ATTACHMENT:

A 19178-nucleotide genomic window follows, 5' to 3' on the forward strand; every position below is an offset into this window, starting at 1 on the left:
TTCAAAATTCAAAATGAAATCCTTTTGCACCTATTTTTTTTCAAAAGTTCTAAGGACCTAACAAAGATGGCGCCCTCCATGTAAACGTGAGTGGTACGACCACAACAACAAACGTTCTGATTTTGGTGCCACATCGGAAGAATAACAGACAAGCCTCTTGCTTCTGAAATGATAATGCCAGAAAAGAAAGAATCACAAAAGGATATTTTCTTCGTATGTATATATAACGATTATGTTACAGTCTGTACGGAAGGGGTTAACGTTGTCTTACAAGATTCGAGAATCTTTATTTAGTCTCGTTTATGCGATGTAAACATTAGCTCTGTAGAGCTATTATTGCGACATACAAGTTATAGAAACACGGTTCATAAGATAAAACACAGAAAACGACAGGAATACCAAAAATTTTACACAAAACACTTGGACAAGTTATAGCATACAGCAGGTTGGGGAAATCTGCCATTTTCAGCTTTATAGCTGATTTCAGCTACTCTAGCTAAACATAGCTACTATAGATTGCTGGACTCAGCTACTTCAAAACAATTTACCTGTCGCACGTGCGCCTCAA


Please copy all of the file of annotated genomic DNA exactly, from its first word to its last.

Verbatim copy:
A 19178-nucleotide genomic window follows, 5' to 3' on the forward strand; every position below is an offset into this window, starting at 1 on the left:
TTCAAAATTCAAAATGAAATCCTTTTGCACCTATTTTTTTTCAAAAGTTCTAAGGACCTAACAAAGATGGCGCCCTCCATGTAAACGTGAGTGGTACGACCACAACAACAAACGTTCTGATTTTGGTGCCACATCGGAAGAATAACAGACAAGCCTCTTGCTTCTGAAATGATAATGCCAGAAAAGAAAGAATCACAAAAGGATATTTTCTTCGTATGTATATATAACGATTATGTTACAGTCTGTACGGAAGGGGTTAACGTTGTCTTACAAGATTCGAGAATCTTTATTTAGTCTCGTTTATGCGATGTAAACATTAGCTCTGTAGAGCTATTATTGCGACATACAAGTTATAGAAACACGGTTCATAAGATAAAACACAGAAAACGACAGGAATACCAAAAATTTTACACAAAACACTTGGACAAGTTATAGCATACAGCAGGTTGGGGAAATCTGCCATTTTCAGCTTTATAGCTGATTTCAGCTACTCTAGCTAAACATAGCTACTATAGATTGCTGGACTCAGCTACTTCAAAACAATTTACCTGTCGCACGTGCGCCTCAA